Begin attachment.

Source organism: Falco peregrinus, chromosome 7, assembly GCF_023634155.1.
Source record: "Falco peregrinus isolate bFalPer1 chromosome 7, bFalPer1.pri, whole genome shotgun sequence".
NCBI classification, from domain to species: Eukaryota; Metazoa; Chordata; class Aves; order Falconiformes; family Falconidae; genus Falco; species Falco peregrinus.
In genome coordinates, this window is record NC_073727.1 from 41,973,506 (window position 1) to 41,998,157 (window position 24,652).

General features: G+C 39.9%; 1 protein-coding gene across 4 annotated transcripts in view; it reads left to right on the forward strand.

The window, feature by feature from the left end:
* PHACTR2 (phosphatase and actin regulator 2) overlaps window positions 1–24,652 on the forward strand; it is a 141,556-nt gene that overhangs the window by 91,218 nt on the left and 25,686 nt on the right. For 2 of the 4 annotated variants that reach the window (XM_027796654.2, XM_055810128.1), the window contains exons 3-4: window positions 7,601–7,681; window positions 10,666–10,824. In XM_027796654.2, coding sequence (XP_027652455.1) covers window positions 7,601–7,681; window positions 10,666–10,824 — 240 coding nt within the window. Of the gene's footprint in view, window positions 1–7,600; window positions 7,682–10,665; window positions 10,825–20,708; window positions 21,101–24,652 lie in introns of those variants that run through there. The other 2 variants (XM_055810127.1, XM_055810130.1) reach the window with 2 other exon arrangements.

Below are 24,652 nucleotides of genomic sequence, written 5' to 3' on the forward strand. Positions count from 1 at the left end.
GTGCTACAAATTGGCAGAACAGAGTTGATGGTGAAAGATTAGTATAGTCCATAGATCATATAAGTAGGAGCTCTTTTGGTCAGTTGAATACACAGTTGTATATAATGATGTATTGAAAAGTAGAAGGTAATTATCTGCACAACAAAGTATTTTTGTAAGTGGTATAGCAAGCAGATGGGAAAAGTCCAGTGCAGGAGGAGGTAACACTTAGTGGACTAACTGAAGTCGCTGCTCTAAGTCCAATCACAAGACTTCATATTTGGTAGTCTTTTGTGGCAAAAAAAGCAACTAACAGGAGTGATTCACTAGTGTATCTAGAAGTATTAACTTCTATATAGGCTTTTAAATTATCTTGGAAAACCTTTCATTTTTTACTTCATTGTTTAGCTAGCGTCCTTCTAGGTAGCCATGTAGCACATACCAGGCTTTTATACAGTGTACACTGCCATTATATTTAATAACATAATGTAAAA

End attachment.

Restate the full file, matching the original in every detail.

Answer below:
Source organism: Falco peregrinus, chromosome 7, assembly GCF_023634155.1.
Source record: "Falco peregrinus isolate bFalPer1 chromosome 7, bFalPer1.pri, whole genome shotgun sequence".
NCBI classification, from domain to species: Eukaryota; Metazoa; Chordata; class Aves; order Falconiformes; family Falconidae; genus Falco; species Falco peregrinus.
In genome coordinates, this window is record NC_073727.1 from 41,973,506 (window position 1) to 41,998,157 (window position 24,652).

General features: G+C 39.9%; 1 protein-coding gene across 4 annotated transcripts in view; it reads left to right on the forward strand.

The window, feature by feature from the left end:
* PHACTR2 (phosphatase and actin regulator 2) overlaps window positions 1–24,652 on the forward strand; it is a 141,556-nt gene that overhangs the window by 91,218 nt on the left and 25,686 nt on the right. For 2 of the 4 annotated variants that reach the window (XM_027796654.2, XM_055810128.1), the window contains exons 3-4: window positions 7,601–7,681; window positions 10,666–10,824. In XM_027796654.2, coding sequence (XP_027652455.1) covers window positions 7,601–7,681; window positions 10,666–10,824 — 240 coding nt within the window. Of the gene's footprint in view, window positions 1–7,600; window positions 7,682–10,665; window positions 10,825–20,708; window positions 21,101–24,652 lie in introns of those variants that run through there. The other 2 variants (XM_055810127.1, XM_055810130.1) reach the window with 2 other exon arrangements.

Below are 24,652 nucleotides of genomic sequence, written 5' to 3' on the forward strand. Positions count from 1 at the left end.
GTGCTACAAATTGGCAGAACAGAGTTGATGGTGAAAGATTAGTATAGTCCATAGATCATATAAGTAGGAGCTCTTTTGGTCAGTTGAATACACAGTTGTATATAATGATGTATTGAAAAGTAGAAGGTAATTATCTGCACAACAAAGTATTTTTGTAAGTGGTATAGCAAGCAGATGGGAAAAGTCCAGTGCAGGAGGAGGTAACACTTAGTGGACTAACTGAAGTCGCTGCTCTAAGTCCAATCACAAGACTTCATATTTGGTAGTCTTTTGTGGCAAAAAAAGCAACTAACAGGAGTGATTCACTAGTGTATCTAGAAGTATTAACTTCTATATAGGCTTTTAAATTATCTTGGAAAACCTTTCATTTTTTACTTCATTGTTTAGCTAGCGTCCTTCTAGGTAGCCATGTAGCACATACCAGGCTTTTATACAGTGTACACTGCCATTATATTTAATAACATAATGTAAAA